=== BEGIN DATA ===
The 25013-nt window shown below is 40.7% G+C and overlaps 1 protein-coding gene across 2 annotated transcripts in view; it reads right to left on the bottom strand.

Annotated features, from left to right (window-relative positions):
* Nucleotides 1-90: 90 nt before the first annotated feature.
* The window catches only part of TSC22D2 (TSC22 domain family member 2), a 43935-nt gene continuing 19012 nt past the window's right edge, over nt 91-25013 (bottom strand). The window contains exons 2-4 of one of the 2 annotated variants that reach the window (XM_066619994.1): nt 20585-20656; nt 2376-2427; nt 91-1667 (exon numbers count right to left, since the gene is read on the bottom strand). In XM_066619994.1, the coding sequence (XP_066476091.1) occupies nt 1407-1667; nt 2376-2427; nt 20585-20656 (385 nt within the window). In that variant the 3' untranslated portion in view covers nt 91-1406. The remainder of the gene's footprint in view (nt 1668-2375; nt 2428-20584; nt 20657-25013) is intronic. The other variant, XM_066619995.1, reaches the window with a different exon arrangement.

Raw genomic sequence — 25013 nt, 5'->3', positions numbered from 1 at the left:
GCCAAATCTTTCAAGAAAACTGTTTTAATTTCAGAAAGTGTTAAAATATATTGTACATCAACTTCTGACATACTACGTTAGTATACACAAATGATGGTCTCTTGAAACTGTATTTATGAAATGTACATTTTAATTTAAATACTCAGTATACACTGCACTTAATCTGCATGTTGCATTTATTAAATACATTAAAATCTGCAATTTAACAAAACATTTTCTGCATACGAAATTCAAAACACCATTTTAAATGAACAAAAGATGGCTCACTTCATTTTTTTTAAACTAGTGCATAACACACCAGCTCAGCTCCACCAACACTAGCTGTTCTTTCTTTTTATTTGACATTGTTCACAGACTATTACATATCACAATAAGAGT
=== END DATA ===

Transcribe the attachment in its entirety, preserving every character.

The 25013-nt window shown below is 40.7% G+C and overlaps 1 protein-coding gene across 2 annotated transcripts in view; it reads right to left on the bottom strand.

Annotated features, from left to right (window-relative positions):
* Nucleotides 1-90: 90 nt before the first annotated feature.
* The window catches only part of TSC22D2 (TSC22 domain family member 2), a 43935-nt gene continuing 19012 nt past the window's right edge, over nt 91-25013 (bottom strand). The window contains exons 2-4 of one of the 2 annotated variants that reach the window (XM_066619994.1): nt 20585-20656; nt 2376-2427; nt 91-1667 (exon numbers count right to left, since the gene is read on the bottom strand). In XM_066619994.1, the coding sequence (XP_066476091.1) occupies nt 1407-1667; nt 2376-2427; nt 20585-20656 (385 nt within the window). In that variant the 3' untranslated portion in view covers nt 91-1406. The remainder of the gene's footprint in view (nt 1668-2375; nt 2428-20584; nt 20657-25013) is intronic. The other variant, XM_066619995.1, reaches the window with a different exon arrangement.

Raw genomic sequence — 25013 nt, 5'->3', positions numbered from 1 at the left:
GCCAAATCTTTCAAGAAAACTGTTTTAATTTCAGAAAGTGTTAAAATATATTGTACATCAACTTCTGACATACTACGTTAGTATACACAAATGATGGTCTCTTGAAACTGTATTTATGAAATGTACATTTTAATTTAAATACTCAGTATACACTGCACTTAATCTGCATGTTGCATTTATTAAATACATTAAAATCTGCAATTTAACAAAACATTTTCTGCATACGAAATTCAAAACACCATTTTAAATGAACAAAAGATGGCTCACTTCATTTTTTTTAAACTAGTGCATAACACACCAGCTCAGCTCCACCAACACTAGCTGTTCTTTCTTTTTATTTGACATTGTTCACAGACTATTACATATCACAATAAGAGT